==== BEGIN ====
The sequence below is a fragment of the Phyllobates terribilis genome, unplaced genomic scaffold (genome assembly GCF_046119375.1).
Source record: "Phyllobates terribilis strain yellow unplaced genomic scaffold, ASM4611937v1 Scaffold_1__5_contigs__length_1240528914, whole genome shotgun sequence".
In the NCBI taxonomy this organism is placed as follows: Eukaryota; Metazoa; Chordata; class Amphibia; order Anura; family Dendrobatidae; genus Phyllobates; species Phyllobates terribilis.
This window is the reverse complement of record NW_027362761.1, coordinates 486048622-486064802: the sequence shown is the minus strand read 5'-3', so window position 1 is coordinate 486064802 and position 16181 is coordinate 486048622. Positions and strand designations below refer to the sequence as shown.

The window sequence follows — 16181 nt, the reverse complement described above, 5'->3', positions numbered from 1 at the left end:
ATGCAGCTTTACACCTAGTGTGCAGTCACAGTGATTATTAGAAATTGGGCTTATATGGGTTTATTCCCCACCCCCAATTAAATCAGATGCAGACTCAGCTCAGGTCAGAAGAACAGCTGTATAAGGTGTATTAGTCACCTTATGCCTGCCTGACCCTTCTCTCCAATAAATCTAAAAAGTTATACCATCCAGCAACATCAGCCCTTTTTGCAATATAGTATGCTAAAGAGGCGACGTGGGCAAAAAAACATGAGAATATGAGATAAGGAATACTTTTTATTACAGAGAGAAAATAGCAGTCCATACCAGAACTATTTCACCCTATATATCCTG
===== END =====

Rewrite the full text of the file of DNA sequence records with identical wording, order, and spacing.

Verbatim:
The sequence below is a fragment of the Phyllobates terribilis genome, unplaced genomic scaffold (genome assembly GCF_046119375.1).
Source record: "Phyllobates terribilis strain yellow unplaced genomic scaffold, ASM4611937v1 Scaffold_1__5_contigs__length_1240528914, whole genome shotgun sequence".
In the NCBI taxonomy this organism is placed as follows: Eukaryota; Metazoa; Chordata; class Amphibia; order Anura; family Dendrobatidae; genus Phyllobates; species Phyllobates terribilis.
This window is the reverse complement of record NW_027362761.1, coordinates 486048622-486064802: the sequence shown is the minus strand read 5'-3', so window position 1 is coordinate 486064802 and position 16181 is coordinate 486048622. Positions and strand designations below refer to the sequence as shown.

The window sequence follows — 16181 nt, the reverse complement described above, 5'->3', positions numbered from 1 at the left end:
ATGCAGCTTTACACCTAGTGTGCAGTCACAGTGATTATTAGAAATTGGGCTTATATGGGTTTATTCCCCACCCCCAATTAAATCAGATGCAGACTCAGCTCAGGTCAGAAGAACAGCTGTATAAGGTGTATTAGTCACCTTATGCCTGCCTGACCCTTCTCTCCAATAAATCTAAAAAGTTATACCATCCAGCAACATCAGCCCTTTTTGCAATATAGTATGCTAAAGAGGCGACGTGGGCAAAAAAACATGAGAATATGAGATAAGGAATACTTTTTATTACAGAGAGAAAATAGCAGTCCATACCAGAACTATTTCACCCTATATATCCTG